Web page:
Monday, July 17, 2017

Savage Race 2017

July 15, 2017
There was a lot of anticipation for this race. Word of its good reputation had spread from other parts of the country and so many people were looking forward to it coming to New England.

From looking into it ahead of time, it looked much like a Spartan Race, but without the Spartan elitism. Similar obstacles, but with some fun ones thrown in. Spartan Race seems to be all about brute strength, whereas Tough Mudder's shtick is more about teamwork and mental obstacles, and the vibe I got from Savage Race was somewhere in between.

There were over two hundred New England Spahtens registered for the race, so the team was going to make a big showing. The event was to take place at Carter and Stevens Farm in Barre, Massachusetts, a venue I am familiar with, having raced there three times before (2015 Spartan Sprint, 2015 Spartan Super, and 2015 Battle Frog).
New England Spahtens Team Photo
Like the other races, parking was offsite in a large field, with shuttle buses to the venue. Once at the venue, check-in was quick and painless, and I realized I had nearly an hour to kill before my starting wave. I was debating whether or not to bring my hydration pack because while it was humid, it was also overcast and in the 70s. But ran into several friends I had met from previous races, and several of them were wearing theirs, so in the end I decided to bring it. I went to the bag check and was disconcerted as the line was extremely long, but fortunately it moved fast. The girl who took my bag kept repeating my bib number back to me wrong, but she wrote down the number correctly on the tag, so in the end all was well.
Course Map
Soon it was off to the starting line, where the commentator turned out to be Dustin, a guy who also has also done the introduction for Spartan Races, who spoke in his characteristic speed-talking fashion, "pumping us up." In my opinion the intro was entirely too long, as I am always eager to get past the pep talk and get going.  Finally we were off, and quickly any hopes I had that I would be running with the same group I did for Tough Mudder were dashed. The crowd quickly spread out, and while I was still in the middle (well, towards the back) of the pack, I wasn't running "with" anyone. This would be another race in which I raced essentially alone. I suppose I could have asked someone sheepishly "Can I run with you?" but that requires social behavior at which I am a disaster, so I didn't try. In any event, throughout the course there were usually Spahtens around, if not actually with me, so I suppose being alone is just my perception of it rather than the reality.

It was a half mile at least to the first obstacle, which was a simple Low Crawl underneath barbed wire. The wires weren't too low, so I was able to high crawl under it without any problems. Next was Barn Door, which was a simple climb over a wall with plenty of handholds.

We had already slogged through plenty of mud pits that qualified as obstacles themselves, up to knee deep. This would become common throughout the course, and all of them had a very characteristic "farm" smell to them.

This first loop brought us back towards the festival area, where we hit the first water station. I had my hydration pack so I skipped the water. Most stations at OCRs consist of large water bottles/kegs where the volunteers give you small cups of water, but these were all bottled water. As such it seemed very wasteful to me, as most people took a swig or two from their bottle, dumped out the rest, tossed the bottle in the recycle bin and moved on.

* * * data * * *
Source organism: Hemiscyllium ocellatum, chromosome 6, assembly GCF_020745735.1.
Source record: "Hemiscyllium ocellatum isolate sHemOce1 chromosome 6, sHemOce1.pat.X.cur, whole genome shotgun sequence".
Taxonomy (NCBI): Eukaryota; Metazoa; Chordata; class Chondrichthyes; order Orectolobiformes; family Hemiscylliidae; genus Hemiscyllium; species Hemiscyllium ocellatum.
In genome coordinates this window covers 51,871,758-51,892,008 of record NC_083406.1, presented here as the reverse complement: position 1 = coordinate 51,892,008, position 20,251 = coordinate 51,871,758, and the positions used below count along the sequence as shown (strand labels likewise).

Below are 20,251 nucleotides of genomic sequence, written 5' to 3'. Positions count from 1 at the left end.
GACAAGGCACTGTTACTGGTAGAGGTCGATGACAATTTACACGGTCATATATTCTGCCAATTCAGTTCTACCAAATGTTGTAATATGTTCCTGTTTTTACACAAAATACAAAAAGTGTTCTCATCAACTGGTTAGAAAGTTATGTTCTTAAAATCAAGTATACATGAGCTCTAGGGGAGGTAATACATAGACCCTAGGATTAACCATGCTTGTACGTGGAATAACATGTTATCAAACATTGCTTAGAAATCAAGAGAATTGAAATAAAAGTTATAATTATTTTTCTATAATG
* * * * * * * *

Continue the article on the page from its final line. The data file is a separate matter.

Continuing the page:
Soon after that was Shriveled Richard, a simple jump into a cold water tank followed by a duck under a small wall to dunk you, and then out of the tank. The water was cold, but did not have visible ice in it, and so wasn't too bad.

After that was Blazed, which was a simple fire jump, which felt odd being so near the beginning of the race rather than the last obstacle before the finish.  Then was Squeeze Play, a low crawl underneath barrels that you had to push out of the way while crawling under them.

We left the festival area and it was off to into the woods and then fields, where we hit Backscratcher, which was a series of low walls to climb over with sections of barbed wire to crawl under in between them. Next was Slippery Incline, which is a simple inclined wall (but not very slippery) with a rope assist. Then was Lumberjack Lane, where you had to carry a large piece of wood (maybe 6" x 4" x 4') around a small loop.

Soon after that was Tree Hugger, the first obstacle I failed that day. It consisted of multiple vertical logs interspersed with metal posts that you had to maneuver across, with sparse hand and foot holds. I did not get very far before I gave up. Savage Race does not penalize you for failing obstacles, which I am appreciating more the more races I do. There's nothing that kills the fun of obstacle course races than overzealous volunteers screaming at you like drill sergeants while you struggle through obstacles, only to yell at you louder to do your burpees if you slip and fall (I'm looking at you, Spartan Race).

Next was Me So Thorny, which is just another barbed wire crawl, this one supported by a wooden frame. Following this was a long hike through the woods and mud and more woods and mud, until Wheel World. Wheel World is a monkey bar-like obstacle consisting of five pentagonal steering wheel-like contraptions hanging from a frame. You have to hang from each freely-spinning wheel in turn, spinning each one to be able to reach the next one. I didn't think I'd get very far on this, but seeing how far I got on the monkey bars at Tough Mudder, I thought I might have a small chance of completing it. Well, it didn't turn out that way. Despite the wheels being dry, my hands slipped right off of them as if they were greased, and into the water I went.

Then was Big Cheese, a wooden obstacle that looks vaguely like a cheese grater that you have to climb up and over that was relatively easy, followed by Mud N Guts, yet another muddy barbed wire crawl. This got us nice and dirty for Davy Jones' Locker, which was a jump from a 15 foot platform into a pool. Fifteen feet, but it always looks higher from the top. Like most obstacles of this type, I don't hesitate but just go for it.

Next was Mad Ladders, which consisted of a traverse across several rope ladders and cargo nets. I made it about 2/3 of the way through it before I couldn't go any farther simply because I couldn't reach the next ladder.

More hiking, and then to the Great Wall, which was an 8' wall. Tough Mudder had a similar wall with a small foothold near the bottom that you could use to help boost yourself up. I ran up to this one, jumped, grabbed the top, and tried to haul myself up and get my leg over the top...and my left shoulder gave way with a sharp stab of pain, and down I went. I've mentioned in previous posts that my shoulders have inferior instability and therefore are prone to subluxation (aka partial dislocation). I can pop them both in and out at will, generally painlessly. However, if they pop out involuntarily, usually caused by some kind of hanging or full extension reaching, depending on how much weight is on them, it can hurt really bad. This one did, and so after some swearing I gave up on the obstacle and went on to the next.